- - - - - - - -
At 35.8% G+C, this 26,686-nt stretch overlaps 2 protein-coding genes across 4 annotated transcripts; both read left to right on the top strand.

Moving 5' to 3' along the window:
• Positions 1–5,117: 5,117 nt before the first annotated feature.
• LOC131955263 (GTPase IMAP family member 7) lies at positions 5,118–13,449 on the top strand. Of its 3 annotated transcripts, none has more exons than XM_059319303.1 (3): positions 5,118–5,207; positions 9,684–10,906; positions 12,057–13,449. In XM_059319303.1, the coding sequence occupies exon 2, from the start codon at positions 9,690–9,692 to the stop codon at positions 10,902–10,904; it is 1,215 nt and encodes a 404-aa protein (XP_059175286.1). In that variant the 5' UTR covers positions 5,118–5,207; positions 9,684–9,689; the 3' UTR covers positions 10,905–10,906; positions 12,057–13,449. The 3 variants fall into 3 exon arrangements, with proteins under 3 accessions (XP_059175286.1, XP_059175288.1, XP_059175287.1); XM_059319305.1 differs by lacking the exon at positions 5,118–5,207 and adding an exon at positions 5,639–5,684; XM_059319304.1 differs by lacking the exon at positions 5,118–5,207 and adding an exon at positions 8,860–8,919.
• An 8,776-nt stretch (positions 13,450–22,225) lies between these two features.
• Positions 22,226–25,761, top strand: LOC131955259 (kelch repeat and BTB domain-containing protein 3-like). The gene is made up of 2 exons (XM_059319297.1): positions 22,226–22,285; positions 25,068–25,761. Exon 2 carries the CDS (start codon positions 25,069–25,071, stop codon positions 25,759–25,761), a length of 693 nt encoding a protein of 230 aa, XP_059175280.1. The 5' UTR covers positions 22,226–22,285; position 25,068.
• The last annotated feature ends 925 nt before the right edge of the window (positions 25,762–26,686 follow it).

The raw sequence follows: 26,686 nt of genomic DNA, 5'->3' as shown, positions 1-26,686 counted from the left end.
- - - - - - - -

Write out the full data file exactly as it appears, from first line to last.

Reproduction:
At 35.8% G+C, this 26,686-nt stretch overlaps 2 protein-coding genes across 4 annotated transcripts; both read left to right on the top strand.

Moving 5' to 3' along the window:
• Positions 1–5,117: 5,117 nt before the first annotated feature.
• LOC131955263 (GTPase IMAP family member 7) lies at positions 5,118–13,449 on the top strand. Of its 3 annotated transcripts, none has more exons than XM_059319303.1 (3): positions 5,118–5,207; positions 9,684–10,906; positions 12,057–13,449. In XM_059319303.1, the coding sequence occupies exon 2, from the start codon at positions 9,690–9,692 to the stop codon at positions 10,902–10,904; it is 1,215 nt and encodes a 404-aa protein (XP_059175286.1). In that variant the 5' UTR covers positions 5,118–5,207; positions 9,684–9,689; the 3' UTR covers positions 10,905–10,906; positions 12,057–13,449. The 3 variants fall into 3 exon arrangements, with proteins under 3 accessions (XP_059175286.1, XP_059175288.1, XP_059175287.1); XM_059319305.1 differs by lacking the exon at positions 5,118–5,207 and adding an exon at positions 5,639–5,684; XM_059319304.1 differs by lacking the exon at positions 5,118–5,207 and adding an exon at positions 8,860–8,919.
• An 8,776-nt stretch (positions 13,450–22,225) lies between these two features.
• Positions 22,226–25,761, top strand: LOC131955259 (kelch repeat and BTB domain-containing protein 3-like). The gene is made up of 2 exons (XM_059319297.1): positions 22,226–22,285; positions 25,068–25,761. Exon 2 carries the CDS (start codon positions 25,069–25,071, stop codon positions 25,759–25,761), a length of 693 nt encoding a protein of 230 aa, XP_059175280.1. The 5' UTR covers positions 22,226–22,285; position 25,068.
• The last annotated feature ends 925 nt before the right edge of the window (positions 25,762–26,686 follow it).

The raw sequence follows: 26,686 nt of genomic DNA, 5'->3' as shown, positions 1-26,686 counted from the left end.